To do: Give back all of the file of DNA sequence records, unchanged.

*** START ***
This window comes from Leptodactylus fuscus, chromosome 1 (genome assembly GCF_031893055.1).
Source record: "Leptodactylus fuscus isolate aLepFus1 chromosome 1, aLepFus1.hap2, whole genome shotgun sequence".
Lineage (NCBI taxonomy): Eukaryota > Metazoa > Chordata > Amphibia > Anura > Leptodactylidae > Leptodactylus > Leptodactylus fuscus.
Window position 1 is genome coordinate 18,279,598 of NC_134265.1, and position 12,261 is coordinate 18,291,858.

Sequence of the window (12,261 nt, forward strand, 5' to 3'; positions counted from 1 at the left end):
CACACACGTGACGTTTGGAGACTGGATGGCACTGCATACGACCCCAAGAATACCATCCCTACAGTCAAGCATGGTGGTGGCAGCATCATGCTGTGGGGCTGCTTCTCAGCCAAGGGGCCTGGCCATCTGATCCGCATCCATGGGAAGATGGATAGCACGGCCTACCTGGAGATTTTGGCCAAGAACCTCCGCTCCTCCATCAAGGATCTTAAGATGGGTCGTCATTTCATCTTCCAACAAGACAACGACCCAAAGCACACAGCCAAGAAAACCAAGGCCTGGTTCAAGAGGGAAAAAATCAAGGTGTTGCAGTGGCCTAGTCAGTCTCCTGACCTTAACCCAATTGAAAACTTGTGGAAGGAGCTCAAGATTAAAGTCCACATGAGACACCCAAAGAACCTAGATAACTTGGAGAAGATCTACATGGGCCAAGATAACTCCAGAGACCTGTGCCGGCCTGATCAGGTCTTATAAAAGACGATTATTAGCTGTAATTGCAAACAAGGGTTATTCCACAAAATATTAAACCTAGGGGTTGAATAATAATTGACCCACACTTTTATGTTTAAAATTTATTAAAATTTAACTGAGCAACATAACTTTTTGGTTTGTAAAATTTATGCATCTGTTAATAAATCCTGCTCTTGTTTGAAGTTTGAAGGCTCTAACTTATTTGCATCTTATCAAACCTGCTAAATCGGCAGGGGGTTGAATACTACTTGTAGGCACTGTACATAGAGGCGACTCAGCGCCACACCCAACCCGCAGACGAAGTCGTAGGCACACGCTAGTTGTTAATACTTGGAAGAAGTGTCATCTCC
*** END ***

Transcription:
This window comes from Leptodactylus fuscus, chromosome 1 (genome assembly GCF_031893055.1).
Source record: "Leptodactylus fuscus isolate aLepFus1 chromosome 1, aLepFus1.hap2, whole genome shotgun sequence".
Lineage (NCBI taxonomy): Eukaryota > Metazoa > Chordata > Amphibia > Anura > Leptodactylidae > Leptodactylus > Leptodactylus fuscus.
Window position 1 is genome coordinate 18,279,598 of NC_134265.1, and position 12,261 is coordinate 18,291,858.

Sequence of the window (12,261 nt, forward strand, 5' to 3'; positions counted from 1 at the left end):
CACACACGTGACGTTTGGAGACTGGATGGCACTGCATACGACCCCAAGAATACCATCCCTACAGTCAAGCATGGTGGTGGCAGCATCATGCTGTGGGGCTGCTTCTCAGCCAAGGGGCCTGGCCATCTGATCCGCATCCATGGGAAGATGGATAGCACGGCCTACCTGGAGATTTTGGCCAAGAACCTCCGCTCCTCCATCAAGGATCTTAAGATGGGTCGTCATTTCATCTTCCAACAAGACAACGACCCAAAGCACACAGCCAAGAAAACCAAGGCCTGGTTCAAGAGGGAAAAAATCAAGGTGTTGCAGTGGCCTAGTCAGTCTCCTGACCTTAACCCAATTGAAAACTTGTGGAAGGAGCTCAAGATTAAAGTCCACATGAGACACCCAAAGAACCTAGATAACTTGGAGAAGATCTACATGGGCCAAGATAACTCCAGAGACCTGTGCCGGCCTGATCAGGTCTTATAAAAGACGATTATTAGCTGTAATTGCAAACAAGGGTTATTCCACAAAATATTAAACCTAGGGGTTGAATAATAATTGACCCACACTTTTATGTTTAAAATTTATTAAAATTTAACTGAGCAACATAACTTTTTGGTTTGTAAAATTTATGCATCTGTTAATAAATCCTGCTCTTGTTTGAAGTTTGAAGGCTCTAACTTATTTGCATCTTATCAAACCTGCTAAATCGGCAGGGGGTTGAATACTACTTGTAGGCACTGTACATAGAGGCGACTCAGCGCCACACCCAACCCGCAGACGAAGTCGTAGGCACACGCTAGTTGTTAATACTTGGAAGAAGTGTCATCTCC